Just kidding. I didn’t have time before work to make guac, so I just used a packaged mix. I added some extra red onion…and at least it’s organic? Not as good as the real thing, but still pretty darn tasty.

Black Bean Quesadillas
Serves 2

Print this recipe!

4 small flour tortillas (or 2 large flour tortillas)
3/4 cup shredded Colby jack cheese
½ medium red onion, diced
1 Tbsp vegetable oil
¼ cup black beans, drained and rinsed (more or less depending on your personal love of black beans)
Guacamole, salsa, sour cream or whatever else you like to put on your quesadillas

In a medium skillet, heat oil over medium heat. Add diced onions and cook until soft, about 5 minutes. Set aside.

Turn heat down to medium low, and put one of the tortillas in the same skillet. Top with half the cheese, half the onions, and half the black beans. Cover with another tortilla and turn the heat back up to medium. Cook until brown, flip, and cook until other side is brown. If the tortillas are browning to quickly, lower the heat.

Remove from heat, slice into quarters or sixths, top with guac, and burn the roof of your mouth on the cheese because you refuse to wait a few extra seconds to let it cool. At least that’s what I did.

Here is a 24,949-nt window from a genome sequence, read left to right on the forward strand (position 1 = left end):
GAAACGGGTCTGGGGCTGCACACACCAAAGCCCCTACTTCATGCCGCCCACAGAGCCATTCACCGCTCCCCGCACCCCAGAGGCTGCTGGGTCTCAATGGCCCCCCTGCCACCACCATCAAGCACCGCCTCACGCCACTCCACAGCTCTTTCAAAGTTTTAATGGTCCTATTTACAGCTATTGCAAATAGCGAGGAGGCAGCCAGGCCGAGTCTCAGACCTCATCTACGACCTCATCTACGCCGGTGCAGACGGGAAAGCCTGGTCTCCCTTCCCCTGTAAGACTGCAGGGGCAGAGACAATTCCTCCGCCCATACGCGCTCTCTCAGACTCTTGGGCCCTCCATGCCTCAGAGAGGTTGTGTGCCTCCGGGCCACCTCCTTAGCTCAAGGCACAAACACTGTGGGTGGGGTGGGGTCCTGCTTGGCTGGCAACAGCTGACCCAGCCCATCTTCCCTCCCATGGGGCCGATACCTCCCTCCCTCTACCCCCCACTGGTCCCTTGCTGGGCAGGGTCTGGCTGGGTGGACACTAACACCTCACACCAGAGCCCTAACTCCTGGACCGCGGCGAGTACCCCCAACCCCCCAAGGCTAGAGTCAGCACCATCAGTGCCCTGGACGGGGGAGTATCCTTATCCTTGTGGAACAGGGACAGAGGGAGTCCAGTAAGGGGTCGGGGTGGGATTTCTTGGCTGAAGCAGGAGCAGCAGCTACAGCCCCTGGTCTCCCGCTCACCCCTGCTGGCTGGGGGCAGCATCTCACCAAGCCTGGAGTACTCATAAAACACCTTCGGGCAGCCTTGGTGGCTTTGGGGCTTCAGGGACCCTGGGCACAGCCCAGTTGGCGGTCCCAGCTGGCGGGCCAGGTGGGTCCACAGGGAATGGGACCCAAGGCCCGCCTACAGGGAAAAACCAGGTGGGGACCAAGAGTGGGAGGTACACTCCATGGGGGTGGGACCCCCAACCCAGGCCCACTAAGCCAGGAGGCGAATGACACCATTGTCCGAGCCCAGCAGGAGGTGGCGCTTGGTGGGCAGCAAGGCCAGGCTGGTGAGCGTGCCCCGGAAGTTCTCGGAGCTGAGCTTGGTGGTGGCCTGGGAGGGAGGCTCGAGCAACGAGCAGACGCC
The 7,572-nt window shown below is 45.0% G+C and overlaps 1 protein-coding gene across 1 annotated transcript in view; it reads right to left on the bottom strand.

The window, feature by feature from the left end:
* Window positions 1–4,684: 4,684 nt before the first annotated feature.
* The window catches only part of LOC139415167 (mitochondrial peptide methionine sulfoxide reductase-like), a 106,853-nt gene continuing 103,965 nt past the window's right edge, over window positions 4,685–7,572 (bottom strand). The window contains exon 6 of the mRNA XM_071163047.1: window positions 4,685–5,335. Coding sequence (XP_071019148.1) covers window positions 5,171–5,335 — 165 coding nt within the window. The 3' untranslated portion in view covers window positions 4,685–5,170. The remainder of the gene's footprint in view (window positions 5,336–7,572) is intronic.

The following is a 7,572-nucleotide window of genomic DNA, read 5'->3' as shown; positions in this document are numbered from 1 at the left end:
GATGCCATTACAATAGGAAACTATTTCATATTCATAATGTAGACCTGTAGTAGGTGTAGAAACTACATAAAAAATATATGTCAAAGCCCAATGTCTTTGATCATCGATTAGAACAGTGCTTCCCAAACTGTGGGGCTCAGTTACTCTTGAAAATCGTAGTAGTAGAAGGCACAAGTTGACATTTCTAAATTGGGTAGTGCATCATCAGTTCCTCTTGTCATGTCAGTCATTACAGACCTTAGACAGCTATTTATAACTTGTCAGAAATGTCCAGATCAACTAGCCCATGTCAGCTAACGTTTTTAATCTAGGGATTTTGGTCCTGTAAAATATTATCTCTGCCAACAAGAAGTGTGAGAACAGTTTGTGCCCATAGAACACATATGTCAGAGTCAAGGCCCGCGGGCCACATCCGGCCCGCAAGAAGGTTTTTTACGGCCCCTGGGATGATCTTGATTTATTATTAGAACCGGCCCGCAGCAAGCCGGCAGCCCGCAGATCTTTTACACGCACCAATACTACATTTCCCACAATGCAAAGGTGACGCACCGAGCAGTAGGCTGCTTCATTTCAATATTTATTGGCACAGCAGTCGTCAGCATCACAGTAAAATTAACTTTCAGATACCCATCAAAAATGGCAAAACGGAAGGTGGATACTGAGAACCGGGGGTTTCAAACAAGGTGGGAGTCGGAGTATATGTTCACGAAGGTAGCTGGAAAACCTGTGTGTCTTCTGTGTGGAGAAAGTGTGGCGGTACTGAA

Nacho Pizza

1 Apr

What do you call pizza that isn’t yours? NACHO PIZZA!

Don’t worry, that will be the only lame joke on the blog today.

It’s April Fool’s Day, and I’ve already been pranked a few times. The Washington Metropolitian Area Transit Authority decided to prank me this morning. I had a job interview in SE, so I was going to take the 90/92. I checked Nextbus and it said there’d be a 92 bus in 6 minutes, so I waited. But it didn’t show up. Then it said there was a 90 bus in 3 minutes. Again, I waited. Still nothing. So I had to abort mission and walk to the metro. Ended up being a few minutes late to the interview. Good one, WMATA!

Then I got home and grabbed a Diet Dr. Pepper. The can was weirdly wet, but I didn’t pay much attention. Then I went to move the 12 pack away from the trash cans, and realized the whole box was soaked in soda. Apparently when my roommate hired cleaning ladies yesterday, they managed to puncture a hole in one of the cans, but just left it there leaking on the floor. PUNK’D.

And then I turned on my camera to take pictures of today’s recipe. Nothing. Turns out the battery was completely dead. That one is my bad.

So I apologize, all these pictures are from my phone. Not great. But it was either that, or MS Paint drawings of the meal.

See? No one wants that.

I guess I could have waited for the battery to charge, but I was hungry…

Two things to note: This is actually only 1/4 of the dough from the recipe. I made another mini pizza a couple days ago. 1/4 of the dough makes a pretty good lunch-sized pizza. Second, it looks like I piled on an absurd amount of toppings. It flattens out when it cooks, I promise.